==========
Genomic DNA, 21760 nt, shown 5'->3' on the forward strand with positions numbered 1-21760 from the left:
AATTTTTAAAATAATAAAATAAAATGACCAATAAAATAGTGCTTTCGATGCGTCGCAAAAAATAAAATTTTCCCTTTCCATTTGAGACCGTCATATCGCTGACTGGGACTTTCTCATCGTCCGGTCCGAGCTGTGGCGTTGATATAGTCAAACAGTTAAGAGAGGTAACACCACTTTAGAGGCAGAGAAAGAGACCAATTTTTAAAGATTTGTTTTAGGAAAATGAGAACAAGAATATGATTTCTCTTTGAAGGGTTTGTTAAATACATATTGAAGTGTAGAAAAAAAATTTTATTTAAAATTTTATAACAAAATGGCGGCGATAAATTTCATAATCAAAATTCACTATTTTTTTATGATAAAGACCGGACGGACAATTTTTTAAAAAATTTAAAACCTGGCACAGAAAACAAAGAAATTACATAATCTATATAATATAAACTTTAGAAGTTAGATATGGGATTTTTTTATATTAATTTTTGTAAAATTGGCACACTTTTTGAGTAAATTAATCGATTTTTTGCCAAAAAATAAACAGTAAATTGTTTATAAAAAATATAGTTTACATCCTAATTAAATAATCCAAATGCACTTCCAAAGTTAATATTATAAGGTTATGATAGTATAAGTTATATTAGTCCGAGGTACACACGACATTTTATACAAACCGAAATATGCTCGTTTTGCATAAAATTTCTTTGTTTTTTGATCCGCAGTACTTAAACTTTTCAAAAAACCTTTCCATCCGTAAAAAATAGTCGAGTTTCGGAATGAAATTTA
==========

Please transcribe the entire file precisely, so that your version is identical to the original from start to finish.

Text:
Genomic DNA, 21760 nt, shown 5'->3' on the forward strand with positions numbered 1-21760 from the left:
AATTTTTAAAATAATAAAATAAAATGACCAATAAAATAGTGCTTTCGATGCGTCGCAAAAAATAAAATTTTCCCTTTCCATTTGAGACCGTCATATCGCTGACTGGGACTTTCTCATCGTCCGGTCCGAGCTGTGGCGTTGATATAGTCAAACAGTTAAGAGAGGTAACACCACTTTAGAGGCAGAGAAAGAGACCAATTTTTAAAGATTTGTTTTAGGAAAATGAGAACAAGAATATGATTTCTCTTTGAAGGGTTTGTTAAATACATATTGAAGTGTAGAAAAAAAATTTTATTTAAAATTTTATAACAAAATGGCGGCGATAAATTTCATAATCAAAATTCACTATTTTTTTATGATAAAGACCGGACGGACAATTTTTTAAAAAATTTAAAACCTGGCACAGAAAACAAAGAAATTACATAATCTATATAATATAAACTTTAGAAGTTAGATATGGGATTTTTTTATATTAATTTTTGTAAAATTGGCACACTTTTTGAGTAAATTAATCGATTTTTTGCCAAAAAATAAACAGTAAATTGTTTATAAAAAATATAGTTTACATCCTAATTAAATAATCCAAATGCACTTCCAAAGTTAATATTATAAGGTTATGATAGTATAAGTTATATTAGTCCGAGGTACACACGACATTTTATACAAACCGAAATATGCTCGTTTTGCATAAAATTTCTTTGTTTTTTGATCCGCAGTACTTAAACTTTTCAAAAAACCTTTCCATCCGTAAAAAATAGTCGAGTTTCGGAATGAAATTTA